Posts Tagged bow and arrow

My Perfect Turkey Hunt (Non-Hunters May Want to Skip This Post Except For The Type In Boldface Below)

The most amusing thing about this hunt was how many things went wrong. When I woke at 3:30, I could hear the raindrops on the roof and down the gutters. I put on a bathrobe and went outside to actually feel how bad it was. Only slight. I would be drenched and cold by the end of the morning. But the season ends on the 30th, so I had run out of time.

Once at the farm where I hunt, I walked through wet grass in the hayfield that was up to my waist. Damp and chilled already in 43 degrees darkness. A quarter mile later I am in the forest at meadow’s edge, decoy set up. I wait an hour for light and the first gobbles. Nothing, but cold.

After another 30 minutes, I give up, assuming there are no turkeys in this roost where they often spend the night. Just as I put my arrows back in the quiver, I hear the cluck of a tom, already on the ground and looking for a hen. I talk to him for 20 minutes, trying to attract him in my direction. I never see him, but do hear a hen come in toward him swooning and then the quick fluttering and clacking as they mate briefly. More silence.

At last I do give up, stand and walk towards a pasture. Shockingly, after I move 25 yards, two birds fly away. One goes southwest and the other northeast. I head toward the bird to the north, laughing at how they laughed at me. Maybe watched me. Usually by this time, they would have been on the ground for over an hour…at some distance if they were nervous at my presence. Bad enough they didn’t make a sound. So much for all my patience. Maybe the drizzle and cloudiness kept them in the trees so much longer.

Anyway I circle around and never spot the bird to the north, even after creeping slowly past the openings to two pastures. Along the way, I almost step into three coyote scat markings. Continuing to the west, I do see the bird who went south. He is three fields away, at least 200 yards, and making a gobble that is more like a baby gurgling. Subdued and as if he has a berry stuck in his throat. Nothing firm and resonant.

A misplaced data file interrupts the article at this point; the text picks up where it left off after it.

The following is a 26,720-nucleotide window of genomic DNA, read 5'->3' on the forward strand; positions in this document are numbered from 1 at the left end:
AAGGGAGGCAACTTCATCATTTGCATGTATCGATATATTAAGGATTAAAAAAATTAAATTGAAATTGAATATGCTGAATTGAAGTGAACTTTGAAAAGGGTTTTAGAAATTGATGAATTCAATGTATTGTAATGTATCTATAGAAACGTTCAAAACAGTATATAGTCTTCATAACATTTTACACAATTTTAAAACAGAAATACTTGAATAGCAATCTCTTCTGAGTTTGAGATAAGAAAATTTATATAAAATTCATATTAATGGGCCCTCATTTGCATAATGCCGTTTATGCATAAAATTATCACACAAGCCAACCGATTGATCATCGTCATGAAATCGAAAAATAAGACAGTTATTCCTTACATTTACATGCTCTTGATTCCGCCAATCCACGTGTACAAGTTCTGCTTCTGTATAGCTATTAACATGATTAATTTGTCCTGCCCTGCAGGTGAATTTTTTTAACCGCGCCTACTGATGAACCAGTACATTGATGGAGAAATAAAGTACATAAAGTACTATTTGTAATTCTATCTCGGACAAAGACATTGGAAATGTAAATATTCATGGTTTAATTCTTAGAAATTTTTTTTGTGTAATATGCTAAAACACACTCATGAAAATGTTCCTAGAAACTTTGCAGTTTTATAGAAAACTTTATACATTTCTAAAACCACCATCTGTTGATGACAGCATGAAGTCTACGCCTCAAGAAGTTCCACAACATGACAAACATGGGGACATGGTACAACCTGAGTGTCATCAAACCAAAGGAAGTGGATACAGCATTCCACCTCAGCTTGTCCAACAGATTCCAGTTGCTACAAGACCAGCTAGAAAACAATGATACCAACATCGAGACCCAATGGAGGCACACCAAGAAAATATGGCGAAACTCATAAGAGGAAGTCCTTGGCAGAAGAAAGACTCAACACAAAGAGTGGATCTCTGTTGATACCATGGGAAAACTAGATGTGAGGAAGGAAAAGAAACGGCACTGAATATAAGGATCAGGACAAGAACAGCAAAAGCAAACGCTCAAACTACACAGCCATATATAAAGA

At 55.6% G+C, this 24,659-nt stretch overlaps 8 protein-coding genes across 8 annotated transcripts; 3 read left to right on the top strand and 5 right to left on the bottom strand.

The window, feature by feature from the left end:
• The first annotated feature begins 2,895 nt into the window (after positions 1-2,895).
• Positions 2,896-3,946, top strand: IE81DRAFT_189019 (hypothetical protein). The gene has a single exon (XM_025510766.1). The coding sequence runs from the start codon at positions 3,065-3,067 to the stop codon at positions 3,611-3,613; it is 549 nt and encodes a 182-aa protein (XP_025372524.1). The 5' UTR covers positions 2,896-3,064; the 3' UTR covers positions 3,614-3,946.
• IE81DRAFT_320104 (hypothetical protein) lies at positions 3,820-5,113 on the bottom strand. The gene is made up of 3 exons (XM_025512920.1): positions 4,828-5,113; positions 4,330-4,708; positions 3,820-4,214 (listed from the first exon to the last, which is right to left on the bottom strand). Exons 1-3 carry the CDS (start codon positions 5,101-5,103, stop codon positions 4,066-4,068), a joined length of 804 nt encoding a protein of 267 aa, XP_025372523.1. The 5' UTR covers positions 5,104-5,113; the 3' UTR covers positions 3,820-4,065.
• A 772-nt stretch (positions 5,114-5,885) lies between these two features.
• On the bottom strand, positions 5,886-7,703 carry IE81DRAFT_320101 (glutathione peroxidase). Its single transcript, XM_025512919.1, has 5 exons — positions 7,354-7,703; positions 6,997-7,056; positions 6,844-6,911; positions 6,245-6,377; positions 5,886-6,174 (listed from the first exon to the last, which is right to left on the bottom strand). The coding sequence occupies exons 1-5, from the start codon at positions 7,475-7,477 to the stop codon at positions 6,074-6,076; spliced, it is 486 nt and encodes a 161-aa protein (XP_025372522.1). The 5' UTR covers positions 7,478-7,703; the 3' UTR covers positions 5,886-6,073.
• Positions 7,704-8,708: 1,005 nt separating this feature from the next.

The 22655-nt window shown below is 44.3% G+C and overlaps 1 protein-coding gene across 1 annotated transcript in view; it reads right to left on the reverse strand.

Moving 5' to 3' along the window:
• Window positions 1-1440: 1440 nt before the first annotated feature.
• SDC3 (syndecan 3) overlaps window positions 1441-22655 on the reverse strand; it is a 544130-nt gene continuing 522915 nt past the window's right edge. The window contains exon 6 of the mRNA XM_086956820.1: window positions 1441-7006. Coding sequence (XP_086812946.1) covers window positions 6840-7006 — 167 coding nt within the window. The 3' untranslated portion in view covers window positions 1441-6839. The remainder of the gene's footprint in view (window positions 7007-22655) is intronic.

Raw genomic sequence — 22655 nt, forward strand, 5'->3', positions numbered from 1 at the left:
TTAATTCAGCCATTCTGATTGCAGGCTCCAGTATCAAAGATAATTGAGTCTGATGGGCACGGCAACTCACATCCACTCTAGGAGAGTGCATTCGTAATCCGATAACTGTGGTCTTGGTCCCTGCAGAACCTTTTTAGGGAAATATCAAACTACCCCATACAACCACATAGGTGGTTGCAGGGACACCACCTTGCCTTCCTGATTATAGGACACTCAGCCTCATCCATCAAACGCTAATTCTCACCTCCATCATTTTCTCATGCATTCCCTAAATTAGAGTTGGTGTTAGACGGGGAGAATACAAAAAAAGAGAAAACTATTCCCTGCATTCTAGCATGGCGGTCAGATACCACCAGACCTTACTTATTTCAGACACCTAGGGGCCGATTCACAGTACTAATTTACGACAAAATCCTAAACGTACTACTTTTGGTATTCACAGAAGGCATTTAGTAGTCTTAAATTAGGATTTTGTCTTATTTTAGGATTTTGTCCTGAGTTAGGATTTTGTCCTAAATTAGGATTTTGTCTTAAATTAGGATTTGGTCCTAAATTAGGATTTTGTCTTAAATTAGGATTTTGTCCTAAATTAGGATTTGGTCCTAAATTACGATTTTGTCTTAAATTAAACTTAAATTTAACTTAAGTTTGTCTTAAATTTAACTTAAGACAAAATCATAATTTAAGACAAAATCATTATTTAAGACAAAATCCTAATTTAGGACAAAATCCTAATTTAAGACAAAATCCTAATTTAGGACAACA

I consider circling around through the forest behind me, so that I can move 100 yards closer to him off to the right. But my instinct orders me to just stay put near where I am. So I get into position on the edge of the forest, next to the second pasture, behind a tree but a foot wide. I cut some bushes in front of me with clippers and wait to see what will happen.

Just then a young scrawny deer darts out to my left, pauses, walks about five yards in front of me and heads along a trail to my right. I thought she would smell me and bolt, but she moves easily, and neither starts nor stops. Ahhh, the surprises from Mother Nature.

Meanwhile the turkey has continued moving in my direction and cleared a stone wall. He is about 150 yards away.

Next a real surprise. A coyote comes along, following the deer gradually. Again just five yards away. I am waiting for him to sniff my presence. But I am invisible to him too. Maybe the wind is blowing towards me, so that my scent is behind me. At this point I am a tiny bit nervous. I’d rather not have a hungry coyote face -off and have to pull a knife. The hunter might become the hunted.

coyote

coyote

One time years ago when I was calling toms with the sound of a hen in heat, a coyote stalked me. When I stood up to see what was making the sound on the leaves, I was staring at a coyote three yards away ready to spring. And I had no weapon in hand for defense. We looked in each other’s eyes for what seemed like 10 or 15 seconds. Then he turned and ran off. I didn’t like being so helpless. Though these animals weigh about 40 pounds and look like mangy dogs, I have seen the deer and sheep they have killed with a bite and rip to the throat.

But this time nothing happened. Although I was listening a bit for sounds from behind.
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Two Basic Life Lessons from the Bow and Arrow.